40 Years in America

Rev. Moonís World Tours

Father being greeted at San Francisco Airport, 1965

It has already been noted that activities in America were peripheral to the mainstream Unification tradition, which was focused in Korea and, to a lesser extent, Japan. However, work there solidified by the mid-1960s to the point that the church was ready to give serious attention to world mission. The most dramatic indications of this new direction were Rev. Moonís two world tours, the first in 1965 and the second in 1969. The main purpose of these tours was to connect the foundations that had been established in Korea to the world. In 1965, Rev. Moon sanctified 120 "holy grounds" worldwide, including 55 in the United States. In 1969, building on the blessing in marriage of 430 couples in Korea, Rev. Moon "blessed" 43 couples worldwide: 13 in the United States, 8 in Germany, and 22 in Japan. In addition to these central purposes, the tours gave Rev. Moon the chance to assess opportunities for worldwide expansion and to provide direction for missions already in place. In America, the two tours afforded members their first opportunity to participate directly in the movementís mainstream tradition.

Rev. Moon departed from Korea for his first world tour in January, 1965. After spending two weeks in Japan, he and Mrs. Won Bok Choi left for America. Miss Kim, who accompanied them to Japan, departed ahead of them "to prepare Americans for his visit." In an article, "Hail to the Brightness," the New Age Frontiers chronicled Rev. Moonís San Francisco Bay Area arrival:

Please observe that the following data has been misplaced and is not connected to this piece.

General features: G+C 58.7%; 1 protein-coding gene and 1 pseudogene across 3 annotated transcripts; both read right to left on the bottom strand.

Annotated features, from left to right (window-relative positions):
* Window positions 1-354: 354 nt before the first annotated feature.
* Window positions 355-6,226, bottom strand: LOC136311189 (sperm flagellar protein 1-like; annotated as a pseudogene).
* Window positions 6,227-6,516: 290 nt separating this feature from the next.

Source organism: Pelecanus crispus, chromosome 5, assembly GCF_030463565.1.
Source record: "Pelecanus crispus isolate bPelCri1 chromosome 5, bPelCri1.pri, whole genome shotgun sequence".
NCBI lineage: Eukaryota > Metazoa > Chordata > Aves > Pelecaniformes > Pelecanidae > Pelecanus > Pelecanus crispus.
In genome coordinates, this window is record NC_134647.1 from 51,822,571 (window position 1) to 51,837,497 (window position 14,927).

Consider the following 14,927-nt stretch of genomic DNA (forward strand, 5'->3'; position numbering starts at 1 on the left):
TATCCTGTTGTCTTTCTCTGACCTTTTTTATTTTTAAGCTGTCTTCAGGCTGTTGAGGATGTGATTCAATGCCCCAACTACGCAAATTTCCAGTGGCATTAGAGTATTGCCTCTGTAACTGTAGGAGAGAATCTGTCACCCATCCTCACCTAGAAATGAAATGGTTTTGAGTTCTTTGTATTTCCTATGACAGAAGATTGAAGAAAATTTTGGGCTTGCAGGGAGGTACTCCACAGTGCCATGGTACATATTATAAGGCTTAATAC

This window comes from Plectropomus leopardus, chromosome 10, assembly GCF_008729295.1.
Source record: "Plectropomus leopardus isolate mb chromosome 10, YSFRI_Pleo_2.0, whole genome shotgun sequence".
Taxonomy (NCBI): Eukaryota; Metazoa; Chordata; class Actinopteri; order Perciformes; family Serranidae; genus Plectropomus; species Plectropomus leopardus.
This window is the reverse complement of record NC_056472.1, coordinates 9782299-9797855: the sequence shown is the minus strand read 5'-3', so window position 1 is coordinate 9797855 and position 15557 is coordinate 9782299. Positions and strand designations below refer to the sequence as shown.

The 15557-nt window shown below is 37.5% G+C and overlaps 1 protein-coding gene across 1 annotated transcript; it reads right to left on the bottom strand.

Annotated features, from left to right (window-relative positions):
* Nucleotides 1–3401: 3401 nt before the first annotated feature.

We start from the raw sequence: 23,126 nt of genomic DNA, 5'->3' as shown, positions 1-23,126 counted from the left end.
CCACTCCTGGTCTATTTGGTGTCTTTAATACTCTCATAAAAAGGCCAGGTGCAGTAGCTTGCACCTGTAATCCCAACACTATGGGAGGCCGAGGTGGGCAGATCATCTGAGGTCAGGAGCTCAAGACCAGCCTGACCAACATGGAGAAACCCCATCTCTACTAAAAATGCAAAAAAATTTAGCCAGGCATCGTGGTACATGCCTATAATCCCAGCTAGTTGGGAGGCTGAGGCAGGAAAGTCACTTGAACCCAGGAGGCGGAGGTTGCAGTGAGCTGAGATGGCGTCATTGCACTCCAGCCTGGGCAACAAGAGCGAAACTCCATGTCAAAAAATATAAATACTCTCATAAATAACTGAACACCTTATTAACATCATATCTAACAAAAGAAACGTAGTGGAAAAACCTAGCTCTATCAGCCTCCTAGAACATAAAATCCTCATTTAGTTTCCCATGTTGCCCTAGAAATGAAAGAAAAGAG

The Great Day dawned for us before the sun was up. At 5:30 a.m. on the still, cool morning of Friday, February 12th, our Master set foot upon the continent of North America. Twenty-seven highly honored, greatly privileged, and totally breathless members of the Unified Family in the United States were on hand to greet him and Mrs. Choi as they stepped off the Japan Airlines flight from Hawaii at the San Francisco International Airport. Among the fortunate few were the three missionaries from Korea whose love and single- minded devotion were responsible for the presence of Americans at the momentous occasion -- Miss Young Oon Kim, Col. Bo Hi Pak, and Mr. David Kim.

The "Official Party" stayed in the San Francisco Bay Area for seven days, with the high point of the visit being the selection and sanctification of "sacred ground." In the next forty-four days, Rev. Moon traveled by car to all forty-eight continental United States, setting up a total of fifty-five Holy Grounds. A key part of each ceremony was the burying of a "holy rock" from Korea. Having completed a three-year course of "national restoration" on the Korean peninsula, Rev. Moon transplanted Korean rocks in American soil. At the same time, a pebble was gathered from the grounds of City Hall at each stop in America and put in a sack for later transport back to Korea. Having completed the full circuit, Rev. Moon arrived back in the San Francisco Bay Area on March 30th. At that point, he flew to Washington, D.C. which was his base of operations for three months until July 1, 1965, when he departed for Europe. In Washington, he convened a twenty-one day training session, continued touring, and spoke often. By June, members were ready with the first edition of The Master Speaks, seven edited, in-house transcriptions of question and answer sessions with Rev. Moon taped at various centers throughout the country. In addition to activities with members, Rev. Moon initiated contact with several prominent Americans, including the well-known trance medium, Arthur Ford, and former President Dwight D. Eisenhower.